Shagam: Tighter Supplies Expected To Lead To Higher Prices
Last week's USDA cattle on feed report had even more evidence that supplies of fed cattle are shrinking and could eventually lead to a decline in beef production. This, the USDA notes, has already appeared in higher prices up and down the chain. USDA livestock analyst Shayle Shagam said when it comes to feeder cattle, USDA tracked 750-to-800-pound steers at Oklahoma City, and as of last week those prices were running about $171 cwt.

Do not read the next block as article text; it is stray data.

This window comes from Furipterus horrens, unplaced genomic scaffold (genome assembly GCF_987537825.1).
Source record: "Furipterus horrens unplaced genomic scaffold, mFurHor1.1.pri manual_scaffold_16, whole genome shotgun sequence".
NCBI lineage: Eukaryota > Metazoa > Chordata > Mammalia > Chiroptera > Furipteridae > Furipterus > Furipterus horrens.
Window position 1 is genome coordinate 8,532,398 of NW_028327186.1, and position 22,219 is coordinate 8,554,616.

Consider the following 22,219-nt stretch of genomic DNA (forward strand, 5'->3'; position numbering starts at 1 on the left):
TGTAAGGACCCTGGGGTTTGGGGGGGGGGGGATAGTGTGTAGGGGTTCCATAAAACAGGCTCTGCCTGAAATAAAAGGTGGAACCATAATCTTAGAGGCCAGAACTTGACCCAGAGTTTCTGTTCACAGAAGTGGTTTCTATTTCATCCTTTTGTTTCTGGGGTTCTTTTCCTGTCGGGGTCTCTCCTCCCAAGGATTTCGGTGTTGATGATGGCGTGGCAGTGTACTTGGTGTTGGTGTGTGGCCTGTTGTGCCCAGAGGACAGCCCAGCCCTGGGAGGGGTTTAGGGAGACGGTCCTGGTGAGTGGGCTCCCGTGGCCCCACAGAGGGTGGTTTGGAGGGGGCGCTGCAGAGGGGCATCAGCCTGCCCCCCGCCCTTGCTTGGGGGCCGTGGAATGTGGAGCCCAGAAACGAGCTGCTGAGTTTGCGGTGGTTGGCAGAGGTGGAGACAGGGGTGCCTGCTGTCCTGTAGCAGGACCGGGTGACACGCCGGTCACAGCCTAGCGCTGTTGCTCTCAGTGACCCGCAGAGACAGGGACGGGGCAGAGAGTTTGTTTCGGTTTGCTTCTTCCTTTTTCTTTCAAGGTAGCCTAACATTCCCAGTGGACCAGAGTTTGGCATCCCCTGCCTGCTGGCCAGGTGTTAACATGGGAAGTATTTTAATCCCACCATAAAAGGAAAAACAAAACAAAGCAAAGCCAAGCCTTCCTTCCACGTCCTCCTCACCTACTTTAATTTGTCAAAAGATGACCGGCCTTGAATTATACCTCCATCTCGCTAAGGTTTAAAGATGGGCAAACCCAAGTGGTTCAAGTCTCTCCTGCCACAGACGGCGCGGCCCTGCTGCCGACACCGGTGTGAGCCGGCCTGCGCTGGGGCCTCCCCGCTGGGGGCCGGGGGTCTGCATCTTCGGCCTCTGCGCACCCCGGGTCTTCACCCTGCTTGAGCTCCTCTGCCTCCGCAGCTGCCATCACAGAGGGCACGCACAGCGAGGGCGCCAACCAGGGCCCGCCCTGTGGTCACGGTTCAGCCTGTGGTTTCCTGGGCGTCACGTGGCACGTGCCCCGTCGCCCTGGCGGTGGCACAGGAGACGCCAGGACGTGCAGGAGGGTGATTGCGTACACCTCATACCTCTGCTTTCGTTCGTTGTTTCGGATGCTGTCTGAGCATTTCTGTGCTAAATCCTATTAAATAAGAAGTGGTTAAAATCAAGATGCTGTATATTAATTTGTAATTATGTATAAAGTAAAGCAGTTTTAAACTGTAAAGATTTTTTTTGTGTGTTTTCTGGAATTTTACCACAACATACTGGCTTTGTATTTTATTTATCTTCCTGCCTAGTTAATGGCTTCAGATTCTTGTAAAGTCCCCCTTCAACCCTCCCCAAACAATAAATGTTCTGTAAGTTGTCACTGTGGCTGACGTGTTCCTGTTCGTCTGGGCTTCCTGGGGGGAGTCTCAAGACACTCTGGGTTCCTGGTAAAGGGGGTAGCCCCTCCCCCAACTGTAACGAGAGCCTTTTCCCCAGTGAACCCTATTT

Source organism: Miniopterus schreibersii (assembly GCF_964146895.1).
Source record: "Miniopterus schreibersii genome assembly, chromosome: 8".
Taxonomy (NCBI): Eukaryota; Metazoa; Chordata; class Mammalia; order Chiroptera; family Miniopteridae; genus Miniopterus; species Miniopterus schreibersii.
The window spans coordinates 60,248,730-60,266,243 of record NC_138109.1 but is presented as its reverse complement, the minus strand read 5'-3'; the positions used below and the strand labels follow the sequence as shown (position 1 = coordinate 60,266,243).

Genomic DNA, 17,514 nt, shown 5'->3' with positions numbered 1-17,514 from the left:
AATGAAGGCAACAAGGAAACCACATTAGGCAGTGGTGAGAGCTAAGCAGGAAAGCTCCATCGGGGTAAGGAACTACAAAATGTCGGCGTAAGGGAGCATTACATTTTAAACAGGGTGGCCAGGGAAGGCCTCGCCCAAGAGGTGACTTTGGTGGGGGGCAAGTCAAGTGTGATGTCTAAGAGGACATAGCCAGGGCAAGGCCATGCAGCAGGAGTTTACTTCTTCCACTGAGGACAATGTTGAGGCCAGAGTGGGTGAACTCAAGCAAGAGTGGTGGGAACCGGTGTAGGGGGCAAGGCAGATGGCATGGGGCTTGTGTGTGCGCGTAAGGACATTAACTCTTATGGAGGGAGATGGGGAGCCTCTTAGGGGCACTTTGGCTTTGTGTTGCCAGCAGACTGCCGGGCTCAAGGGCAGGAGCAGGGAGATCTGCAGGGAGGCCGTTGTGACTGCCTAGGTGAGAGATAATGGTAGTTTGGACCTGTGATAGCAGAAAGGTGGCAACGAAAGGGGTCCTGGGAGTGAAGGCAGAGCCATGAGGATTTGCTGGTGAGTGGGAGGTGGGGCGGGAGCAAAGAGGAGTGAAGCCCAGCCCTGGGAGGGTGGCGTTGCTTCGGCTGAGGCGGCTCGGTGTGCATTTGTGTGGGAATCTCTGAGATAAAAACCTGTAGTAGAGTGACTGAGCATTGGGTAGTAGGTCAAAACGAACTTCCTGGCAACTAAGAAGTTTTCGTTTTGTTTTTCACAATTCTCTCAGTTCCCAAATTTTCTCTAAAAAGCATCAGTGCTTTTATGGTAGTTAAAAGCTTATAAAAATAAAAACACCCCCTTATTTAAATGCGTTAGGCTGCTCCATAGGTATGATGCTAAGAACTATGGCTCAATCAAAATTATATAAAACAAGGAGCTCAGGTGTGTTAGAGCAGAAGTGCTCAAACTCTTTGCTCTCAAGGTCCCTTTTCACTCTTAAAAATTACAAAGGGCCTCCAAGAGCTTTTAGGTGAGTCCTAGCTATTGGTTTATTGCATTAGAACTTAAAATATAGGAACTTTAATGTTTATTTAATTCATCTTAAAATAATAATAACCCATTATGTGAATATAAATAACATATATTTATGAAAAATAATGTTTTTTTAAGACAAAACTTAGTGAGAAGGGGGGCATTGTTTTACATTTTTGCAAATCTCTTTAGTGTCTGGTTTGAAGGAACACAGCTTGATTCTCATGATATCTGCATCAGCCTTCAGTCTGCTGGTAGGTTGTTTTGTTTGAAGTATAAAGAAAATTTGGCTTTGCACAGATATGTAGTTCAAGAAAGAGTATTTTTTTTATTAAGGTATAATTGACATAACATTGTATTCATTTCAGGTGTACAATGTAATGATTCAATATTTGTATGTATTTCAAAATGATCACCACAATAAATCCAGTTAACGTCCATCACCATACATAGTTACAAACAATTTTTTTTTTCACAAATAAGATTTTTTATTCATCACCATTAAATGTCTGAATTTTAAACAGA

“And that compares to $154 cwt a year ago. So again, signs of those tighter supplies are manifesting themselves in the fact that feed lots are having to bid higher for those feeder cattle.”
But producers are getting higher prices for their fed cattle averaging $174 versus only 124 a year ago so feedlots are still managing to absorb those rising prices for feeder cattle.
“But increasingly those feeder calves are going to become more expensive as supplies type further.”
Which Shagam said could lead to more expensive beef at the grocery store into the future.
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